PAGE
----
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Great Lakes Article:

Bio oil to power up the Sault
By Ian Ross
Northern Ontario Business
May 5, 2004


Sault Ste. Marie could be the site of one of the world’s first commercial uses of a cogeneration plant powered by bio oil.



A consortium of leading private energy players and the Sault’s Public Utilities Commission announced plans in late March to install a 2.5-megawatt cogeneration plant to power and heat the city’s two government forest laboratories.


DynaMotive, a Vancouver-based energy company, has developed a patented ‘fast pyrolysis’ process that converts wood waste into an
environmentally-friendly fuel known as bio oil, used to generate green power.


They have teamed up with Magellan Aerospace of Mississauga, a leader in advanced turbine technology, who have adapted a natural gas and diesel-fired turbine that runs on bio oil.


The participants, including the City of Sault Ste. Marie, have entered into a Memorandum of Understanding to conduct a feasibility study to develop the power project. The cogeneration plant would contain a turbine and heat recovery equipment located on a site between the Great Lakes Forestry Centre and the Ontario Forest Research Institute.


“We thought the fit was really good in terms of the type of thermal and electrical load for the two forestry research facilities,” says Brian Curran, president and CEO of the Sault Ste. Marie Public Utilities Commission.


If the feasibility study, expected to be complete by August, presents a good business case, a plant could be operating on the research campus sometime in 2005, subject to successful negotiation of commercial agreements.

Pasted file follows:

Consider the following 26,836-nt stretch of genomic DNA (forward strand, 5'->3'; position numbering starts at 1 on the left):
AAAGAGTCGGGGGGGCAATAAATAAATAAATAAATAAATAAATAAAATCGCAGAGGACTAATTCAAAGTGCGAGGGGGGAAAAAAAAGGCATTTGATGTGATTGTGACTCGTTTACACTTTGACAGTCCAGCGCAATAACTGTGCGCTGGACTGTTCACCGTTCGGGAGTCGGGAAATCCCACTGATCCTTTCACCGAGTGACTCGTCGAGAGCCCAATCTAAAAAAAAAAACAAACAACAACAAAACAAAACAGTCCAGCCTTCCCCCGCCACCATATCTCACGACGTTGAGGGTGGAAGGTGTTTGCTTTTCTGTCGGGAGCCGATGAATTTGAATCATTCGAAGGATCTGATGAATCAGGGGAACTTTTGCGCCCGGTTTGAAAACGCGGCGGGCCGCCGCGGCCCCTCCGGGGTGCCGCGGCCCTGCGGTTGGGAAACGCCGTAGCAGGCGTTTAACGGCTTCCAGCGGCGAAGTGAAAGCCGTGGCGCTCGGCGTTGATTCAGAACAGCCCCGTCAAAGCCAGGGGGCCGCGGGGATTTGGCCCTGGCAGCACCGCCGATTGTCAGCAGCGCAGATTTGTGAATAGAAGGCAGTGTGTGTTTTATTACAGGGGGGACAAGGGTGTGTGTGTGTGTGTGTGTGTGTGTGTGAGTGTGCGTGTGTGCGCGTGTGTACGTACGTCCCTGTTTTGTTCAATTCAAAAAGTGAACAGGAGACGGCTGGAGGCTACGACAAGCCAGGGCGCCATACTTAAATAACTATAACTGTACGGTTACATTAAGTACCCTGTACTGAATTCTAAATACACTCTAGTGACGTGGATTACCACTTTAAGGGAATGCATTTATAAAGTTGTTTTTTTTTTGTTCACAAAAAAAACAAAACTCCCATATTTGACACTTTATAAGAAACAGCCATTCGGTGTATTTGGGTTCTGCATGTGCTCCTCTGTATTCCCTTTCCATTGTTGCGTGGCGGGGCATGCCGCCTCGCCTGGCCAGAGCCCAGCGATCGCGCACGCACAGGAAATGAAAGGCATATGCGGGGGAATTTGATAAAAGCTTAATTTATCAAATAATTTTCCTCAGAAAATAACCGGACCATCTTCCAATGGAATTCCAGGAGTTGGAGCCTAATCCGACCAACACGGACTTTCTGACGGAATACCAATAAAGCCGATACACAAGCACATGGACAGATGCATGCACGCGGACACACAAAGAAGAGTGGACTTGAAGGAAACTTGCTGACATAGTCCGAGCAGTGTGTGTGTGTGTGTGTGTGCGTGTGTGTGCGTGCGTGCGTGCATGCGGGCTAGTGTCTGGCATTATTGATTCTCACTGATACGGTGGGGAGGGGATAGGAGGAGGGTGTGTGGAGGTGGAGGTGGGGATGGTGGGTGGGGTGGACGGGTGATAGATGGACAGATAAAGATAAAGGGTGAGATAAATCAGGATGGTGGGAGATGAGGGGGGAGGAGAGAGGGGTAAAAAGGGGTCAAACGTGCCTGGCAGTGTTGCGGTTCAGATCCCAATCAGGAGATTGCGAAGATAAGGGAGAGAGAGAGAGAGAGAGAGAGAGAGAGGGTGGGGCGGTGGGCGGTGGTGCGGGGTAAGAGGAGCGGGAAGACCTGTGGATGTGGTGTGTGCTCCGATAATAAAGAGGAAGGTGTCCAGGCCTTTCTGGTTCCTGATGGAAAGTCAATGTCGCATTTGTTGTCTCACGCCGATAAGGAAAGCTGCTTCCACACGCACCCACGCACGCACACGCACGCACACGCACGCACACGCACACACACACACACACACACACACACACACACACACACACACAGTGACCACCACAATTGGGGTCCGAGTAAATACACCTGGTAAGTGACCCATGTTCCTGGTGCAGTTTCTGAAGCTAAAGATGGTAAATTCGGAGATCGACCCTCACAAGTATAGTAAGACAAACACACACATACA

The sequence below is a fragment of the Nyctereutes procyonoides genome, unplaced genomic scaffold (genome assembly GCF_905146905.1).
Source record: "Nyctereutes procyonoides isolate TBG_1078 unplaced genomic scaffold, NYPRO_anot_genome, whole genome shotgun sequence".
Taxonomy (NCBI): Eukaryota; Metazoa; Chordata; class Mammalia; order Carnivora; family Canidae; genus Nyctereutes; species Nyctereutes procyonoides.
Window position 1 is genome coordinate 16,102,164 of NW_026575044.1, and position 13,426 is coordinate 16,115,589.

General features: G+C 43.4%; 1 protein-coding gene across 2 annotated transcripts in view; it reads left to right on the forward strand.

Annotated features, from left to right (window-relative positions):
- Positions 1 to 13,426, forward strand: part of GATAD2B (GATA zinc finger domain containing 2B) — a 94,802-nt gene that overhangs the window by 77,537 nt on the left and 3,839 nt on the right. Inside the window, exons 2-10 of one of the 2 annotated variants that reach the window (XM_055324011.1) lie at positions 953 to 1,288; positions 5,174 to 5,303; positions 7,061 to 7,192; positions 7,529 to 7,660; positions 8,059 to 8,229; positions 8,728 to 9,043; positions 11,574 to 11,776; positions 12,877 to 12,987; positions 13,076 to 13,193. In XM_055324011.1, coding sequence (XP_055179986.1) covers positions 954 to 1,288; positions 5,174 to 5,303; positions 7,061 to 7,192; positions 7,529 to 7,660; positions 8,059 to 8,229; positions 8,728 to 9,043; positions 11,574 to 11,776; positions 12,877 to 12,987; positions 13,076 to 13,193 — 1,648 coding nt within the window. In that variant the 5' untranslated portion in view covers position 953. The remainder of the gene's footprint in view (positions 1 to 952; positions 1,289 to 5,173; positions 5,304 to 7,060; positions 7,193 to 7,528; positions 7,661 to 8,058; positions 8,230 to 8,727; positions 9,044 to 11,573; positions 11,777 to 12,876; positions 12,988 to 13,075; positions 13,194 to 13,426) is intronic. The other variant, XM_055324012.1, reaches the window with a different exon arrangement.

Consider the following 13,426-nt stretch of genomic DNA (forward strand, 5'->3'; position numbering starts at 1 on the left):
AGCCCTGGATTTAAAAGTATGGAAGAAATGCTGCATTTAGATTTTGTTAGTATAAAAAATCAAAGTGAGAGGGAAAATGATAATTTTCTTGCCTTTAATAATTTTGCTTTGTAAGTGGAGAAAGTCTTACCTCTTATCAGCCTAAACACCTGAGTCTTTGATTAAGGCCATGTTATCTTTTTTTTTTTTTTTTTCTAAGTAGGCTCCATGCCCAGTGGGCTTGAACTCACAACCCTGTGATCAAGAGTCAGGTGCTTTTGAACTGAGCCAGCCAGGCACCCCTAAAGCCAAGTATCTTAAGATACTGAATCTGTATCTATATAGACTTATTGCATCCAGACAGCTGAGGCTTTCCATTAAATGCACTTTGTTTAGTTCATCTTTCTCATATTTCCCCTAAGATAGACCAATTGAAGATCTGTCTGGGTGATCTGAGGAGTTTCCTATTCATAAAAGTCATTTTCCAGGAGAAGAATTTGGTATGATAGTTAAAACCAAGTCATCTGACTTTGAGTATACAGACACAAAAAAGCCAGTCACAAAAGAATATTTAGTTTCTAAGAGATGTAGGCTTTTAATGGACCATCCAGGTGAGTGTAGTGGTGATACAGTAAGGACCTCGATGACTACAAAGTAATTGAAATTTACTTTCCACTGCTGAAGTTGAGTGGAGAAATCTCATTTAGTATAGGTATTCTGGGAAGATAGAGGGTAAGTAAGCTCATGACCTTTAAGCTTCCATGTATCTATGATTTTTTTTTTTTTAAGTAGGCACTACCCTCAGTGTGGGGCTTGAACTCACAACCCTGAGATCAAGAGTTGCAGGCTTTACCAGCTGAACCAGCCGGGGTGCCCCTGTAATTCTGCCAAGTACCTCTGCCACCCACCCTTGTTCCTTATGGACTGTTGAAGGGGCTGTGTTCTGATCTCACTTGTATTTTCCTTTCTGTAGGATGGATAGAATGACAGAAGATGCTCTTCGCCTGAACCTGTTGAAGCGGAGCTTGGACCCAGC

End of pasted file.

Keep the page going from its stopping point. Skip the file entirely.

No project price tag is yet available.

Curran expresses confidence in DynaMotive’s 10-year-old technology and believes they will successfully demonstrate bio oil to be a cheaper,
renewable, environmentally-friendly alternative to conventional heating oil and natural gas.


DynaMotive and Magellan are building a 2.5-megawatt demonstration plant in West Lorne, Ont. using wood waste and the pyrolysis process, which produces bio oil that goes into a Magellan turbine.


The project received federal funding from the Sustainable Technology Development Fund.


“The technology we believe is proven and that will be confirmed with the (West) Lorne project that will be running in June,” says Curran.


A bio oil refinery supplying the Sault project would be located elsewhere, likely closer to the source of feedstock. DynaMotive is talking with forest product companies to supply the biomass waste material.


Curran says the PUC began showing interest last year in installing a cogeneration plant for the city’s proposed new hospital. Rather than fire it by natural gas, they realized there were significant wood waste resources from numerous nearby pulp and paper operations.


“Why wouldn’t we be looking at something that could use the indigenous resources, rather than import natural gas from the West?” says Curran, who adds countries such as Sweden and Finland already make “tremendous use” of biomass and are considered world leaders in this type of plant
equipment.


The PUC became aware of how Magellan adapted a turbine to operate on bio oil and how DynaMotive was aggressively marketing their technology and were quite active in Northern Ontario.


From the start, Curran says feedstock would include lumber and wood waste, but if the technology becomes a viable economic alternative to oil and natural gas, the area’s supply could run out. There is the possibility down the road of also using municipal sludge in the process.


“We are working with DynaMotive to see if we can do something in Sault Ste. Marie. That’s another project, but it certainly has potential.”


If this made-in-Canada technology is commercially adopted, Curran says it could spawn new employment opportunities with dedicated tree farms using rapid growth and unused tree species that could be harvested quickly and could make use of lands not in production in Northern Ontario.

 

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